Since even some Harley-Davidsons remain obscure these days, it’s no surprise that some famed international bike brands are little-known in the US. You might know Ducati, for example, but do you know Cagiva? Yet while some of these motorcycle brands have faded away, others are still charging ahead. And a few, such as CCM in England, have gained a new lease on life. One of those brands just released a new model—two in fact—at EICMA 2021: the Bimota KB4.
After years of development and a troubled past, the Bimota KB4 is finally here
Compared to fellow Italian brands like Moto Guzzi, Bimota is a fairly-new company: it was founded in 1973. However, what it lacked in initial brand recognition it more than made up for in terms of industry talent.
That’s because its founders were a veritable who’s-who in the motorcycle world. Chief among them was Massimo Tamburini, the legendary engineer who designed the iconic Ducati 916. The ‘ta’ in ‘Bimota’ refers to him, while the ‘Bi’ and ‘mo’ refer to Valerio Bianchi and Giuseppe Mori, respectively, Cycle World explains.
Usually, a motorcycle company designs both the powertrain and the chassis for its products. However, Bimota does things differently, MCN says. It uses other OEMs’ engines and designs new frames and bodies for them. For example, its first bike, the 1976 SB2, used a Suzuki GS750 inline-four. Later models used everything from BMW F650 single-cylinders to Ducati V-twins. And over the years, Bimota racked up some serious World Superbike credibility, challenging the likes of the Honda RC30.
Unfortunately, Bimota had some serious financial difficulties in the late 1990s and early 2000s after trying to make a viable fuel-injected two-stroke bike. It went through a series of owners and put out several more models, including the BMW S 1000 RR-powered BB3 in 2013. However, it wasn’t enough to save the company from receivership.
But Bimota wasn’t finished yet. At EICMA 2019, Kawasaki announced that it had purchased Bimota and unveiled a Ninja H2-powered model, the Tesi H2. Then, shortly after, it teased that another model, the Bimota KB4, was in development. And now, that bike, or rather, those bikes, are ready to hit the road.
The 2022 Bimota KB4 and KB4 RC wrap the Kawasaki Ninja 1000SX’s heart in a retro carbon-fiber suit
|2022 Bimota KB4, KB4 RC|
|Engine||1043cc liquid-cooled inline-four|
|Transmission||Six-speed manual with slipper-assist clutch|
|Front suspension and travel||43mm fully-adjustable Ohlins FG R&T NIX30 inverted fork; 5.1”|
|Rear suspension and travel||Fully-adjustable Ohlins TTX36 mono-shock; 4.8”|
|Curb weight||428 lbs|
Like the Tesi H2, the Bimota KB4 and KB4 RC use Kawasaki Ninja engines. Only instead of a supercharged Ninja H2 powerplant, the KB4 has the inline-four from the Ninja 1000SX. It also uses the Kawasaki Ninja 1000SX’s electronics, including the quickshifter, TFT display, and various rider aids. But almost everything else is bespoke to the Bimota KB4.
As per usual with Bimota, the KB4 ditches the Ninja 1000SX’s frame for a new steel-trellis one that uses the 1043cc engine as a stressed member. It’s attached to a swingarm made from machined billet aluminum. That’s the same material that Bimota used to make the rear shock linkage, fork triple clamp, footpegs, and the levers, Cycle World says. And the new chassis means the Bimota KB4 has a shorter wheelbase than the Ninja 1000SX, which should translate to nimbler handling. As for the wheels, they’re made of forged aluminum.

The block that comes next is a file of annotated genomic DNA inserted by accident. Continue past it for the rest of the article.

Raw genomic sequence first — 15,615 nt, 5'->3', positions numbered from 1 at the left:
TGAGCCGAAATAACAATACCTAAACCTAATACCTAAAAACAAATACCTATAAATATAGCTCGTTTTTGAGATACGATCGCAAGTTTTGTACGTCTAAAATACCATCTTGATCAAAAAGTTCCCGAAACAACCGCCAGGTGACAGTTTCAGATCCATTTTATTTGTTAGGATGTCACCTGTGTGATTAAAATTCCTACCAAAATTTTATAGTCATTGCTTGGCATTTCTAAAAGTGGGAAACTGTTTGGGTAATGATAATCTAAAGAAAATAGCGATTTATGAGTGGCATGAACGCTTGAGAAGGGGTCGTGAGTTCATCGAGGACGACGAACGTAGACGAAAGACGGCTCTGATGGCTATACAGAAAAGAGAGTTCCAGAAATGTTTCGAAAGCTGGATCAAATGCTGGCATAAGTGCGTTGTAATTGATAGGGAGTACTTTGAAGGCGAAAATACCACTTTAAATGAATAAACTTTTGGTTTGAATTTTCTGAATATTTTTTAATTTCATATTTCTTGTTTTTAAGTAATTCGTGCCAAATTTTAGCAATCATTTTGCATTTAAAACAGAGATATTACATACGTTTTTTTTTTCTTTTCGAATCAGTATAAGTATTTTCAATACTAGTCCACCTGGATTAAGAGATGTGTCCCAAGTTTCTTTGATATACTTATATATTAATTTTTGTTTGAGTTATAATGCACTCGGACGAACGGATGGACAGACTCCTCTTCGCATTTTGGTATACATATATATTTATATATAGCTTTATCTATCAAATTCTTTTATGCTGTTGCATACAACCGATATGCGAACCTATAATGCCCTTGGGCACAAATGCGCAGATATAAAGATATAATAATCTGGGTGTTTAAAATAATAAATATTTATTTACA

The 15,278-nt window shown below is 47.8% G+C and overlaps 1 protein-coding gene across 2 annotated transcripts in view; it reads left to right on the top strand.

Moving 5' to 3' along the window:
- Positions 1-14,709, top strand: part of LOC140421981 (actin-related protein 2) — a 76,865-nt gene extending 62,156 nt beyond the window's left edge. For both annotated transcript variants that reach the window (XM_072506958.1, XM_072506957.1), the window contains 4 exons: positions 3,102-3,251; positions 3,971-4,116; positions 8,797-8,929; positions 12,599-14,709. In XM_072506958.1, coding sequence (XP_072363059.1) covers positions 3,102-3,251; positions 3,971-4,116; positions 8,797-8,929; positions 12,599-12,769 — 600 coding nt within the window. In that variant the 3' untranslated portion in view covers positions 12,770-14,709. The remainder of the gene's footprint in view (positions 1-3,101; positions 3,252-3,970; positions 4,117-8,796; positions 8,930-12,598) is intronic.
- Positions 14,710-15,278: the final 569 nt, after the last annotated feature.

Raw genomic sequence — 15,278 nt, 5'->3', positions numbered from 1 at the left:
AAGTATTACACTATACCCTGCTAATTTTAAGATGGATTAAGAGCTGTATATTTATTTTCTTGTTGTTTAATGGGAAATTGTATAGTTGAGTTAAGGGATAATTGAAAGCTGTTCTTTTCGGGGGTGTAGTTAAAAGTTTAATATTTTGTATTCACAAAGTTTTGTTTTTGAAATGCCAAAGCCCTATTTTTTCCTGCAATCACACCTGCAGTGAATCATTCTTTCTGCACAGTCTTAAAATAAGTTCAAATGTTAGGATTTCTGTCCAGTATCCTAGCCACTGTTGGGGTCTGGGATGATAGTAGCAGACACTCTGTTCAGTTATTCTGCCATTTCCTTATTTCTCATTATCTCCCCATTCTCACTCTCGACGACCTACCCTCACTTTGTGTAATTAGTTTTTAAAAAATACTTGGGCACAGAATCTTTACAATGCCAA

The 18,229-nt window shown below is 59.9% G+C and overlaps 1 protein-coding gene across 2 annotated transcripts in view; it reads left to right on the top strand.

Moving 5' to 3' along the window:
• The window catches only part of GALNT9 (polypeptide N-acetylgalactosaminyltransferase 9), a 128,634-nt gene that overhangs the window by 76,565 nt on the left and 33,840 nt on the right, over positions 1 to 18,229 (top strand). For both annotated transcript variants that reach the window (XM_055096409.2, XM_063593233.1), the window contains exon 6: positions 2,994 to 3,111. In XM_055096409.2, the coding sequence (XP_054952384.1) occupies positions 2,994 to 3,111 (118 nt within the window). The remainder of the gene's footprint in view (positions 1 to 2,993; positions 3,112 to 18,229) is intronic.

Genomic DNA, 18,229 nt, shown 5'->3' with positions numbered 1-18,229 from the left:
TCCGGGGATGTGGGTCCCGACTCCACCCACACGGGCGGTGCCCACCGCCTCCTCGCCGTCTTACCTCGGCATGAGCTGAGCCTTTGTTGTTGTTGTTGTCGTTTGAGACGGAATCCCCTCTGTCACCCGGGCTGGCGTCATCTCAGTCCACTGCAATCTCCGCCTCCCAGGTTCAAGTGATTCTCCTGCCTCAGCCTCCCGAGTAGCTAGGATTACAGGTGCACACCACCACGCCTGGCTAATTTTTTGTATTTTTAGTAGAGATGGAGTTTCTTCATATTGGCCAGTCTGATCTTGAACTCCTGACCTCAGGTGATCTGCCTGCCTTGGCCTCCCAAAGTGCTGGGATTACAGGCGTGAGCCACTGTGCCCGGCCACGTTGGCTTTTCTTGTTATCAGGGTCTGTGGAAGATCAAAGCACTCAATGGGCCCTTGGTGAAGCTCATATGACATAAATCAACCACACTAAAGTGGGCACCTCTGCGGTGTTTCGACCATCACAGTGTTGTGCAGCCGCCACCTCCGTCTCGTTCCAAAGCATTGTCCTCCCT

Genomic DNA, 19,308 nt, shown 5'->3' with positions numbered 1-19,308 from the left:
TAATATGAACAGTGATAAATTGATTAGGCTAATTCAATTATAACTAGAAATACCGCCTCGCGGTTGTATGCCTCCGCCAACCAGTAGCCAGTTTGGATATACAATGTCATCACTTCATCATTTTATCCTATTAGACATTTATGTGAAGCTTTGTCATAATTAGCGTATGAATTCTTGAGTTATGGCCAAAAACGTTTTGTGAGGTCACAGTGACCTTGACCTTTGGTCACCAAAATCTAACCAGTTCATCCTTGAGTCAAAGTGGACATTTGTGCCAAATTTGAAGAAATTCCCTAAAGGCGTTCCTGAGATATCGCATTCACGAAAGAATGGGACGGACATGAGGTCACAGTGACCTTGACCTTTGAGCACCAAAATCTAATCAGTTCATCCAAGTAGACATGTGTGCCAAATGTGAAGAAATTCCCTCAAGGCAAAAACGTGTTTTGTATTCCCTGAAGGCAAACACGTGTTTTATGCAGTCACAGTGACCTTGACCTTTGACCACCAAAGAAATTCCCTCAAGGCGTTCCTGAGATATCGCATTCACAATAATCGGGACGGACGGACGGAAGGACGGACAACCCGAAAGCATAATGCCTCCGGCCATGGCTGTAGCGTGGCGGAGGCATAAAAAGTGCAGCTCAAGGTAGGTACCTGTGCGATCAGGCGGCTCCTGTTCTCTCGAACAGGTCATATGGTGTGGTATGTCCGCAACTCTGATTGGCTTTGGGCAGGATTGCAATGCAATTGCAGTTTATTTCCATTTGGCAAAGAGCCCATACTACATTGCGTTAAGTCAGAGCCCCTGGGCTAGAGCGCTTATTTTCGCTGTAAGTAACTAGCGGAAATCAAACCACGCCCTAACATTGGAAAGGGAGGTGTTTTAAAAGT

The bodywork, meanwhile, is made of carbon fiber. So, it’s no surprise that the KB4 is almost 90 pounds lighter than a stock Kawasaki Ninja 1000SX. Also, besides being light, it’s styled to look like the Kawasaki-powered bikes Bimota made in the 1970s and 1980s. The ‘Racing Café’ model, the KB4 RC, will likely be even lighter, given that it has less bodywork. Plus, given that it’s a café racer-inspired bike, the KB4 RC also has clip-on bars, rear-set footpegs, and bar-end mirrors.
There’s plenty of engineering substance—and tech—below the vintage-inspired style
It might be stylish, but the Bimota KB4’s looks are functional, too. Those intakes below the headlight funnel cooling air into the radiator—which isn’t where you’d expect. Instead, the KB4’s radiator is at the back, tucked underneath the seat. That’s how Bimota kept the bike’s wheelbase so short, Cycle World explains. And to keep things cool, there are ducts and a cooling fan back there as well.
In addition, Bimota didn’t just give the Kawasaki Ninja 1000SX a new chassis and body panels. The KB4 has upgraded Ohlins suspension, Brembo disc brakes, a genuine-leather height-adjustable seat, a new LED headlight, and Pirelli tires. Also, those carbon-fiber fairings are hand-painted.
Plus, as noted earlier, the Bimota KB4 and KB4 RC have the same electronic rider aids as the Kawasaki Ninja 1000SX. That means cornering-enhanced ABS and traction control, multiple riding modes, cruise control, and rear-wheel-lift mitigation. And the full-color TFT display has smartphone connectivity.
How much does the 2022 Bimota KB4 cost?
As of this writing, Bimota hasn’t released official pricing details for the KB4 and KB4 RC. But while they won’t be as pricey as the Tesi H2, they’ll likely be more expensive than a Kawasaki Ninja 1000SX. MCN estimates a starting price of around $40,000 for the KB4. For comparison, the standard 2022 Ninja 1000SX starts at $12,899.
However, although Bimota doesn’t have a significant media presence in the US, you can order its bikes here. After all, the Ninja 1000SX’s engine is already EPA-certified. And the KB4 order books are open right now for those who want to get their Italian style on.
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